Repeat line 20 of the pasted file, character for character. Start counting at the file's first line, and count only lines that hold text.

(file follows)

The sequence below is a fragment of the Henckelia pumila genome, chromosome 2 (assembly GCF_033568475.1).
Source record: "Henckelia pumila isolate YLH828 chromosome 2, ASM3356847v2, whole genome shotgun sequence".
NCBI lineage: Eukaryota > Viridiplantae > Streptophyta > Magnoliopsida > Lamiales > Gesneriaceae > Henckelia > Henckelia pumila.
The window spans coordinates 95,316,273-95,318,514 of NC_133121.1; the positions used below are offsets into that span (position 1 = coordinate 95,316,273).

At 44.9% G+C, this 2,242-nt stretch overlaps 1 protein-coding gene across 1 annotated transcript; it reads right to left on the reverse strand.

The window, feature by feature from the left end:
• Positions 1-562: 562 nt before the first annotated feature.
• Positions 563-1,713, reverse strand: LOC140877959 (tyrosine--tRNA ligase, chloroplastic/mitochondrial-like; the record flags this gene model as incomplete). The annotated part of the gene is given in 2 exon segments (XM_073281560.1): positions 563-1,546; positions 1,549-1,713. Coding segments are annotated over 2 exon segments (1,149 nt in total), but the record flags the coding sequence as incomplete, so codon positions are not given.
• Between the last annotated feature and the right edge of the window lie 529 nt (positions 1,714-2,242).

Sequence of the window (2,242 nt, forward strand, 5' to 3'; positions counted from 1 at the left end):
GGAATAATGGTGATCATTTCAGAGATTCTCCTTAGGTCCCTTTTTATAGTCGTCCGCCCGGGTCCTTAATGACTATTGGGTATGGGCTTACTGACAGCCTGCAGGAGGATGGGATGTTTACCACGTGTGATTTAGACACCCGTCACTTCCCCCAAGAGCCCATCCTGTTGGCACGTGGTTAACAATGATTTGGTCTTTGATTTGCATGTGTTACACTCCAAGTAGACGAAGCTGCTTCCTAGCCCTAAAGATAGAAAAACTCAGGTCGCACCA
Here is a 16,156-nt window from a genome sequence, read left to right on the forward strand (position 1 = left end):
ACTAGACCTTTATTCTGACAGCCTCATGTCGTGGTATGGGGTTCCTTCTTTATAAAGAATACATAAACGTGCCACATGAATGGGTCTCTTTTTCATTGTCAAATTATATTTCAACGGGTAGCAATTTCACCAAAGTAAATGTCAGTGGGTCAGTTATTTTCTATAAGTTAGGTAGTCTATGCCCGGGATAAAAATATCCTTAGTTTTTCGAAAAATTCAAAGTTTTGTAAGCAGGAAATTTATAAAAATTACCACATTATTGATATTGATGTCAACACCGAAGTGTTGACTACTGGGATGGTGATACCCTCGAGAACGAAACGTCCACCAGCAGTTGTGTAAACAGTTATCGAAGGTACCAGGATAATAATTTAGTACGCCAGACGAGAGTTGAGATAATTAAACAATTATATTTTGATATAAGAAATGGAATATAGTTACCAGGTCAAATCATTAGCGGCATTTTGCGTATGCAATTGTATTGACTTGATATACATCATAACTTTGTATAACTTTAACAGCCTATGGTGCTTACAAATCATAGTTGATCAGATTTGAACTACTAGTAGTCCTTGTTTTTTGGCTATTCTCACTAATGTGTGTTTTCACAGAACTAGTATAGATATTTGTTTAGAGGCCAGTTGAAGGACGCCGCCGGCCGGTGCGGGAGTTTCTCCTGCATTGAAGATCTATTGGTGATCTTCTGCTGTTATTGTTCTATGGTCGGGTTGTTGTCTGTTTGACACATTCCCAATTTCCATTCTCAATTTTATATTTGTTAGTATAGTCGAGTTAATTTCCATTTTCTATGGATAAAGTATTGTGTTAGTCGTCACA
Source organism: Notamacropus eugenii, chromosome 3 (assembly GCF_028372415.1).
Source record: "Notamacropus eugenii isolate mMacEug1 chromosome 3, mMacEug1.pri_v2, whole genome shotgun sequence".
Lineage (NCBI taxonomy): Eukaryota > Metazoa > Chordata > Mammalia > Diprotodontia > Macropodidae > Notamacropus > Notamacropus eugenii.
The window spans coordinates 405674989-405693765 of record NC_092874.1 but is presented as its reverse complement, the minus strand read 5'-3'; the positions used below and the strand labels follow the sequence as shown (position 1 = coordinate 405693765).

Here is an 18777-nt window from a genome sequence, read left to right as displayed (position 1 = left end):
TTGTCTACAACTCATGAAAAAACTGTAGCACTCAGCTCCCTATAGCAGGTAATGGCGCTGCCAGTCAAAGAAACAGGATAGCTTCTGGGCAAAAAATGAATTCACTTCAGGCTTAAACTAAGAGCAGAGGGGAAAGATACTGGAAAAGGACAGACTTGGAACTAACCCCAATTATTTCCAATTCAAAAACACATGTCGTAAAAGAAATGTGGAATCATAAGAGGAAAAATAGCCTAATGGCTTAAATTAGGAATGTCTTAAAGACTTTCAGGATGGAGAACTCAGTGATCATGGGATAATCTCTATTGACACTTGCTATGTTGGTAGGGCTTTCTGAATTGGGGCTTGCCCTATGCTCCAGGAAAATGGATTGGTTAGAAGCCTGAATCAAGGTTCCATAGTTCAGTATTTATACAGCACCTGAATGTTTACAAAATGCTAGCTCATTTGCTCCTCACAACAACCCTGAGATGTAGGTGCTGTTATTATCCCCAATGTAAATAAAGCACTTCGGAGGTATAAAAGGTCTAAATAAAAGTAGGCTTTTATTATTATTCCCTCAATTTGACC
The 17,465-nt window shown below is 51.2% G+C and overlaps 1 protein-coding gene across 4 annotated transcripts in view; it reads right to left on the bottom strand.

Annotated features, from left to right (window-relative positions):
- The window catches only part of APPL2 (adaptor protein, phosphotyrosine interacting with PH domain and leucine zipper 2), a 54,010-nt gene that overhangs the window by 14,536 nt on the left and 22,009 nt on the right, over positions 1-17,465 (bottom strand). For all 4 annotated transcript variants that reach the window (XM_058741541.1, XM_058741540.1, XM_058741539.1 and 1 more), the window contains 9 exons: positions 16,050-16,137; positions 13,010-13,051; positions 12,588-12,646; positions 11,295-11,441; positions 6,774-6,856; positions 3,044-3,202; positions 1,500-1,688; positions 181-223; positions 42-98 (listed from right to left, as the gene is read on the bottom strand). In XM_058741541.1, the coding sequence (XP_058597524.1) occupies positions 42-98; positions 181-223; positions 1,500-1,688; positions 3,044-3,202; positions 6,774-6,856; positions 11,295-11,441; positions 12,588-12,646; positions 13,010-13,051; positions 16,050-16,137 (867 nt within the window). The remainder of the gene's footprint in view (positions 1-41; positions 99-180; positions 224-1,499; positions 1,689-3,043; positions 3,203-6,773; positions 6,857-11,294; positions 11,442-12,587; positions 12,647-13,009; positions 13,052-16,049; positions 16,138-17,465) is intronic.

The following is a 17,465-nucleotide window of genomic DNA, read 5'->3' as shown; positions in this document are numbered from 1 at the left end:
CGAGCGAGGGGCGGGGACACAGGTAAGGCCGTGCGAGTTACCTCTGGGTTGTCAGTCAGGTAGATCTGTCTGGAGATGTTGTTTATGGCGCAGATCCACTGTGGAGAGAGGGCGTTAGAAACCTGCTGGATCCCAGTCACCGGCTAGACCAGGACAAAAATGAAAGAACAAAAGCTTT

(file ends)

The 17,465-nt window shown below is 51.2% G+C and overlaps 1 protein-coding gene across 4 annotated transcripts in view; it reads right to left on the bottom strand.